It’s important to think critically and creatively whilst reading, so you capture a complete picture of the information you are presented with. And remember to take a few notes. This allows you to engage in discussion in the board meeting, as notes will prompt you to recall key points.

In addition, I learnt that lack of standardisation in the charity sector, especially in terms of writing board reports, makes it difficult to have a standardised way to read and understand board papers. This is for a number of reasons, including charities having their own aims and values, for example, one charity may value its relationships with stakeholders more greatly than others. Another reason may be differences in size and experience of the charity as well as the board.

One solution that may help with this is to check if your board has a standardised way of reporting board papers, and check if you understand this method. If not, you could ask a board member about how to navigate the standardised method. Although asking questions can be scary, it’s often important to know factors like this. It also helps to create an enriching environment for other board members who may have similar questions, so that you can all develop together.

Finally, remember if you do not understand, not all the onus is on you! I think there’s also something to be said about effective board reporting. Poor reporting can lead to poor understanding, but it’s worth noting that “board papers are often prepared by non-board members who may not be familiar with the board’s requirements”. Because people’s writing styles are different, some people find specific writing styles easier to understand than others, so board writers should aim to convey the focus with clarity. If they aren’t written clearly, it takes up time in time-precious board meetings, meaning the meetings aren’t as effective as possible. This is something that current research has been questioning, with many “organisations of all sizes and sectors believed their board packs are too long, insufficiently forward-looking, and too focused on operational rather than strategic issues and on internal rather than external developments.”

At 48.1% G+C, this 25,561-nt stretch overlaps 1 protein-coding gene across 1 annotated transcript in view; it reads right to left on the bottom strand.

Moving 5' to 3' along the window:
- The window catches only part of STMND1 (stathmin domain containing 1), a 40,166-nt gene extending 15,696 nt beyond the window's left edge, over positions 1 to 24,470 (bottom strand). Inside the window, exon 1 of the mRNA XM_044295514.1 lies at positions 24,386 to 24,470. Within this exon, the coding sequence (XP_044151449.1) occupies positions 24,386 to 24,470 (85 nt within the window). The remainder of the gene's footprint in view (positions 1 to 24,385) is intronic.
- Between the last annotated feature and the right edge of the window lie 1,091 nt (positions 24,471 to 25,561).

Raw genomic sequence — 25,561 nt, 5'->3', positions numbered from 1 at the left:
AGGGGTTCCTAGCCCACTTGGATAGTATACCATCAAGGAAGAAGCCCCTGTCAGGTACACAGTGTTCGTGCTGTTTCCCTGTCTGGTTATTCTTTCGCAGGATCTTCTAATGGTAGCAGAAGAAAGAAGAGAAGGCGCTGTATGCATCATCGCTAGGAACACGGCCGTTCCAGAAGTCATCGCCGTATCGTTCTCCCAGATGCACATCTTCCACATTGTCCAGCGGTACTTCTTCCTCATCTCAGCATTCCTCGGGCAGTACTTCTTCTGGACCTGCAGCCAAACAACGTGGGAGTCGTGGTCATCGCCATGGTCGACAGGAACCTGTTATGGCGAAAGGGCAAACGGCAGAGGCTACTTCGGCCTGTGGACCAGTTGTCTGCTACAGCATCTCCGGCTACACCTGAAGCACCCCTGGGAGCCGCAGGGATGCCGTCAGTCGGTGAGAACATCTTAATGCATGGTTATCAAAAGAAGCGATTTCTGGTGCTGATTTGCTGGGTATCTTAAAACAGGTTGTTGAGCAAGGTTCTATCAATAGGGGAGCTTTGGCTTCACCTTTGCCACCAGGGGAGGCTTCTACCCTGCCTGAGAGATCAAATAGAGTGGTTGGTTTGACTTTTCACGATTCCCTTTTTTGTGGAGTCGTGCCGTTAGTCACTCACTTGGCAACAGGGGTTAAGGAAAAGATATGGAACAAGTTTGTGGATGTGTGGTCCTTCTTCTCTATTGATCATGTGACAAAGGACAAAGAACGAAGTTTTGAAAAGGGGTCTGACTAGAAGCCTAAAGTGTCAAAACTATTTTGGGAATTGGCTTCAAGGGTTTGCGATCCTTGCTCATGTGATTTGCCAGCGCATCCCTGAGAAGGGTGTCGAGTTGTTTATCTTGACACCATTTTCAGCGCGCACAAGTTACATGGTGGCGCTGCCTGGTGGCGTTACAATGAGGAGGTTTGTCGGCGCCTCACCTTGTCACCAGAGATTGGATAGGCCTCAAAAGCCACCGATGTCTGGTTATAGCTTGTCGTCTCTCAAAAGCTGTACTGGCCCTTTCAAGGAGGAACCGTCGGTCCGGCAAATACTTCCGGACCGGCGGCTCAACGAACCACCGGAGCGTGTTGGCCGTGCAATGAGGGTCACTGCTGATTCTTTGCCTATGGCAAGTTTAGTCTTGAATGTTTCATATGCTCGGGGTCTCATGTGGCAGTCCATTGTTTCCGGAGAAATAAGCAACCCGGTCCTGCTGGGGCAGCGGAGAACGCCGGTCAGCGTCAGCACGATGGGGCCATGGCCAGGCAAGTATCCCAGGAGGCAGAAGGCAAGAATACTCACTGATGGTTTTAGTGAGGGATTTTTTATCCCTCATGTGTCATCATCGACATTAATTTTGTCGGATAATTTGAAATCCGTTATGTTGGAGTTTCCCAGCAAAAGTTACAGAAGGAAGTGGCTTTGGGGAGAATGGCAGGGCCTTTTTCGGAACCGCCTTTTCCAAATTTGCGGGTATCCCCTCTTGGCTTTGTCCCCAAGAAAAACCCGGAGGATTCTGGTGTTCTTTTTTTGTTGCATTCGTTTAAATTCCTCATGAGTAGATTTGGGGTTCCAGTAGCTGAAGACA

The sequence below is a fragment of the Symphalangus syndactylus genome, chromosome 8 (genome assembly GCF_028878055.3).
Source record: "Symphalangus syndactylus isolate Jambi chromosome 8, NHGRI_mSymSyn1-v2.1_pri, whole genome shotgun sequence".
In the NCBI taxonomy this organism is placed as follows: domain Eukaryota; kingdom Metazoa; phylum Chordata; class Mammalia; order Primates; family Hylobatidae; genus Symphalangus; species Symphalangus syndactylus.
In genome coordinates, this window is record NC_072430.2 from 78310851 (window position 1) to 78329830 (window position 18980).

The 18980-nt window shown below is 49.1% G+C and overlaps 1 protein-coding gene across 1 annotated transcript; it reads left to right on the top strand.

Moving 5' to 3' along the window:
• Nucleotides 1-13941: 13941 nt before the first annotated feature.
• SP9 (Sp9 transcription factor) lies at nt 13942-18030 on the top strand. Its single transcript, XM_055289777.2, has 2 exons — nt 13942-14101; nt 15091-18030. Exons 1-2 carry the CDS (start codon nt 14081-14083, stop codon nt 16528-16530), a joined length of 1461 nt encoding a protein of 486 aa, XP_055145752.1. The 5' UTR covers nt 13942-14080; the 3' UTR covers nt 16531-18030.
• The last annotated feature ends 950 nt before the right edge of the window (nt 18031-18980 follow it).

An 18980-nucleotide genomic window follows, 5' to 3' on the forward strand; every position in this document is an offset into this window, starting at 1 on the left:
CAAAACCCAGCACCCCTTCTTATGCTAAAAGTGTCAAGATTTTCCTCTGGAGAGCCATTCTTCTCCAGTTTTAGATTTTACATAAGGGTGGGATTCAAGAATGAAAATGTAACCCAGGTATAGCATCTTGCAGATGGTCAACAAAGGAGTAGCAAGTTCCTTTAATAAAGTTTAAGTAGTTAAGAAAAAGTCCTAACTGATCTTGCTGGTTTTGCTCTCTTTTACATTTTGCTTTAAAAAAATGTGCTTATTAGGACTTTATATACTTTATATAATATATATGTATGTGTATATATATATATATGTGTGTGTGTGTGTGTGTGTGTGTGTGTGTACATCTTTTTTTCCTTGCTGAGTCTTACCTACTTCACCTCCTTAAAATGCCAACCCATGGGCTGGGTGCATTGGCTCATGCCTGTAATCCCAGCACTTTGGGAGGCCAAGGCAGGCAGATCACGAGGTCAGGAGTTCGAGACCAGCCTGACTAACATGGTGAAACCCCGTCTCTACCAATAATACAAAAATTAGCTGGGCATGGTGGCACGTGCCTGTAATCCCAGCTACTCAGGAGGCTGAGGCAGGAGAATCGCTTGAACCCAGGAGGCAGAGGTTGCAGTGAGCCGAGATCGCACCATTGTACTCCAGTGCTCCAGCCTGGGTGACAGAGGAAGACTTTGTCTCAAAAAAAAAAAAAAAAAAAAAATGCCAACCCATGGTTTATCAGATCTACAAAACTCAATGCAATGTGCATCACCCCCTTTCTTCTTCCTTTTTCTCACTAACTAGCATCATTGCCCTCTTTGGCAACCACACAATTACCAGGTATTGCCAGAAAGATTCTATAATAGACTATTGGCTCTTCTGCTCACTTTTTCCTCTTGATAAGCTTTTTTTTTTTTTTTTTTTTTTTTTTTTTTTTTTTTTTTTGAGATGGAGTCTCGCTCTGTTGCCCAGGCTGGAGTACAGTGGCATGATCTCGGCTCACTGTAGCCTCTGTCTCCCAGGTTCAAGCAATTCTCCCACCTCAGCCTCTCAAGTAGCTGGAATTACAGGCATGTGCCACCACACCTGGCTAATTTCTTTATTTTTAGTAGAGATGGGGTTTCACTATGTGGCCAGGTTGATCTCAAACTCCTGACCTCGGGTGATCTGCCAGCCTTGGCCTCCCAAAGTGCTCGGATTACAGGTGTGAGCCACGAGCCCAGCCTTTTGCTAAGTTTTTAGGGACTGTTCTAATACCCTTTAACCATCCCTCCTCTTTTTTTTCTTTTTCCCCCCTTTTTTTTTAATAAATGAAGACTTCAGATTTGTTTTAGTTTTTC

What can boards and board paper writers do to make it easier?

With this considered, there are set things that boards can do collectively, to eliminate challenges to effective board reporting, making it easier to read and understand board papers.

  • Develop a standardised template, and train people in how to use and interpret it.
  • Ensure board papers are circulated on time
  • Use simple language to aid accessibility.
  • If jargon is used, ensure it is defined.
  • If you have time, have a look into ICSA’s cost calculator.

The board is responsible for providing directions on content and format of board reports, so if board papers are too difficult to read, the board may want to communicate this to management.

What’s Next?

Next, I’ll be meeting with the Deep Dive Learning Group to discuss the topic of reading a board paper, with the aim of creating a podcast. Then, I’ll write a follow up blog, which will include my top tips on how to read a board paper, summarise answers to my questions outlined above, as well as some useful insights from the discussion with the Deep Dive Learning Group.